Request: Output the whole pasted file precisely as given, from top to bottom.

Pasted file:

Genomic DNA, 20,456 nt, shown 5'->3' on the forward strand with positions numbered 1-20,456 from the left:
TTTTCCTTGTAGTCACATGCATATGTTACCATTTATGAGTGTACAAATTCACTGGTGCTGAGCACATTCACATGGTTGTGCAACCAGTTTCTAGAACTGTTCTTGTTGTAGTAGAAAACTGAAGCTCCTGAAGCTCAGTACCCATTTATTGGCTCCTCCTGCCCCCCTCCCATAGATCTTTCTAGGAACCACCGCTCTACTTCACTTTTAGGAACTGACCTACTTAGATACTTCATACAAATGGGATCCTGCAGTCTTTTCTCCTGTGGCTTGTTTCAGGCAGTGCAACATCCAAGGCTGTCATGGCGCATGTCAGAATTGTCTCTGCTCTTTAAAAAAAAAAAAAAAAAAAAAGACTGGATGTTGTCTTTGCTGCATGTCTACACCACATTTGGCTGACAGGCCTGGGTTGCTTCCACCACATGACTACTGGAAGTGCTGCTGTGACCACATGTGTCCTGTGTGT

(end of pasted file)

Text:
Genomic DNA, 20,456 nt, shown 5'->3' on the forward strand with positions numbered 1-20,456 from the left:
TTTTCCTTGTAGTCACATGCATATGTTACCATTTATGAGTGTACAAATTCACTGGTGCTGAGCACATTCACATGGTTGTGCAACCAGTTTCTAGAACTGTTCTTGTTGTAGTAGAAAACTGAAGCTCCTGAAGCTCAGTACCCATTTATTGGCTCCTCCTGCCCCCCTCCCATAGATCTTTCTAGGAACCACCGCTCTACTTCACTTTTAGGAACTGACCTACTTAGATACTTCATACAAATGGGATCCTGCAGTCTTTTCTCCTGTGGCTTGTTTCAGGCAGTGCAACATCCAAGGCTGTCATGGCGCATGTCAGAATTGTCTCTGCTCTTTAAAAAAAAAAAAAAAAAAAAAGACTGGATGTTGTCTTTGCTGCATGTCTACACCACATTTGGCTGACAGGCCTGGGTTGCTTCCACCACATGACTACTGGAAGTGCTGCTGTGACCACATGTGTCCTGTGTGT